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5 questions with student and a capella singer Katie Marlowe
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Acapalooza
An a cappella concert featuring Southern Harmony and Compulsive Lyres
When: 7 p.m. Friday
Where: Glenn Auditorium, Clegg Fine Arts Building, Young Harris College
How much: Free
More info: 706-379-5182

True, this space often is dedicated to raucous guitarists or foot-tapping Appalachian-style musical groups. But this week we’re deviating from the traditional path.

Meet Katie Marlowe, a Clermont native who is a junior musical theater major at Young Harris College in Young Harris. Marlowe will be performing as part of a fairly uncommon performance on Friday night: She will be part of an a cappella performance at the college, sung by members of two all-volunteer ensembles.

Southern Harmony is a 12-voice female a cappella group, while the Compulsive Lyres is the corresponding 12-voice male ensemble. The students will perform their own arrangements of popular tunes, and they will be directed by Jeff Bauman, associate professor of music and director of choral and vocal activities at the college.

Southern Harmony will sing "I Will Survive," "Let It Be," "Fields of Gold," "Morning Train" and "Mama, I’m A Big Girl Now." The Compulsive Lyres will perform "Brandy (You’re A Fine Girl)," "I’ll Be There," "Hallelujah," "Change in My Life" and "I Believe in Miracles." Then, the groups will combine to sing selections including James Taylor’s "Lonesome Road," Billy Joel’s "And So It Goes" and The Eagles’ "Seven Bridges Road."

We talked with Marlowe, a graduate of North Hall High School, about the art of singing a cappella and what it takes to be in a volunteer chorus such as this.

Question: Can you tell us a little bit about the concert?

Answer: We have two a cappella groups here — a girls group, Southern Harmony, and the guys, Compulsive Lyres. And what we’re doing, we each have our specific sets for each group, and I think there’s four or five numbers of guys and girls mixed together.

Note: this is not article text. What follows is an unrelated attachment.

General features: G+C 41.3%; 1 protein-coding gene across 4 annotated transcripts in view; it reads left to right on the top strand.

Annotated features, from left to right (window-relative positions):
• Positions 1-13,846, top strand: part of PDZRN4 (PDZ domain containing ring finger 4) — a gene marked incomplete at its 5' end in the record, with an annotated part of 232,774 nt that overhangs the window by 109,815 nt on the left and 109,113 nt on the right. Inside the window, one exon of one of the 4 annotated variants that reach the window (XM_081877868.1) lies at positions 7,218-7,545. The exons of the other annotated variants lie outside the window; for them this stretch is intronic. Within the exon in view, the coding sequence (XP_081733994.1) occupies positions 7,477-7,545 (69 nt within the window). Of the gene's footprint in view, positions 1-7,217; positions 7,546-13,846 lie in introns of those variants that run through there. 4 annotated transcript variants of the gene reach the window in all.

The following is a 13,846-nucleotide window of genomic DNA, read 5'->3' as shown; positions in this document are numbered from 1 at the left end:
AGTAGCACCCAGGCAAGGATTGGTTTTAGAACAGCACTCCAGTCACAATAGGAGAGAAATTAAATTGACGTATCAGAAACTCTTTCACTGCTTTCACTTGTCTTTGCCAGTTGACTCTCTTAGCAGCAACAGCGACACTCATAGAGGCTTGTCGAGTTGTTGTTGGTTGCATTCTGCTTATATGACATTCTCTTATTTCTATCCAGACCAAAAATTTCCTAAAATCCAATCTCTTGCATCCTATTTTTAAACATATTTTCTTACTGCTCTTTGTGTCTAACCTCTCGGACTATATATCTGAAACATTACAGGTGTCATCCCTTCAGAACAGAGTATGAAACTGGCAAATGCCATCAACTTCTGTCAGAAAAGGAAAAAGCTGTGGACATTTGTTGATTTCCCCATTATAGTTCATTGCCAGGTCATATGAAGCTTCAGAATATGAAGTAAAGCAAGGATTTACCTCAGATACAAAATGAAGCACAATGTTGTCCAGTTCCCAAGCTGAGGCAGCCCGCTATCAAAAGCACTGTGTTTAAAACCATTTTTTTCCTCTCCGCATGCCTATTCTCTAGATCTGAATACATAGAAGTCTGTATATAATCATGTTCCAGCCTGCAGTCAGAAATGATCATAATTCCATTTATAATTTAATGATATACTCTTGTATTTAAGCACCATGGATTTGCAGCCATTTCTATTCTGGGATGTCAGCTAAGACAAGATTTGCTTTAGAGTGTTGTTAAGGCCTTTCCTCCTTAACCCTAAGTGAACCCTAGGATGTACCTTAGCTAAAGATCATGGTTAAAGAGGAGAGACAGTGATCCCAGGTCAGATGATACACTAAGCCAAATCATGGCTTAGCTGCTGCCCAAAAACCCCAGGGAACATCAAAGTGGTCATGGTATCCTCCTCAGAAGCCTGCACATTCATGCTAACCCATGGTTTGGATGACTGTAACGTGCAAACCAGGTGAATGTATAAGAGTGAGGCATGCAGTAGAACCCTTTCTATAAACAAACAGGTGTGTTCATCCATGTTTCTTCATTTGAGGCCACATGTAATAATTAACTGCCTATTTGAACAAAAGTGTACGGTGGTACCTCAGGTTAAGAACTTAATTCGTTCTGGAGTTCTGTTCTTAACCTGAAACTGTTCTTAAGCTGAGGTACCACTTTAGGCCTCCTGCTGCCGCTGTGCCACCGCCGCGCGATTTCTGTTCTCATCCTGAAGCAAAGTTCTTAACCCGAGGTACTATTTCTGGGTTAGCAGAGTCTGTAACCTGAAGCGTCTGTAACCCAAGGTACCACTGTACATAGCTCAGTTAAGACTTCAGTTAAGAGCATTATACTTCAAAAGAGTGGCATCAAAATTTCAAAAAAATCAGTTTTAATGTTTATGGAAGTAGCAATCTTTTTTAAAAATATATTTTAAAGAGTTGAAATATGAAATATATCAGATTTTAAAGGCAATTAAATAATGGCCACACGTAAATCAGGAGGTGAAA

It’s a volunteer group; you don’t have to audition to get in. I don’t know how we do it every semester; we have to find time to rehearse.

Q: Is this concert an annual tradition?

A: It’s kind of a new thing ... We go to high schools and perform, or we open for special events here at the college. Since we work so hard, Mr. Bauman, he decided to put together a concert so we can showcase what we’ve done for the semester.

Q: Does your musical theater training as part of your major translate into any of the songs when you’re performing on stage?

A: It’s mostly about the music and being, just through the whole concert, being on pitch and everything. We have emotions throughout the songs; we incorporate those, but we don’t do a whole lot of movement and all that. There’s one song where we have a couple things that we do, but it’s more about the voices, more about the a cappella group, not a show choir.

We get emotionally invested in the songs, but we don’t do any movements or anything like that.

Q: The name for the concert is great; is that because it’s not often that we get to hear a cappella music?

A: Usually for our choir concerts we have stuff with piano or the organ. But this is just a complete a cappella concert, so that’s why it’s Acapalooza.

Q: So, do you feel this is a pretty unique event?

A: Unless you go to competitions or specific a cappella concerts, it’s not very common around here. I was here the semester we started — it was my freshman year here when we started Southern Harmony. ... We’re relatively new groups.

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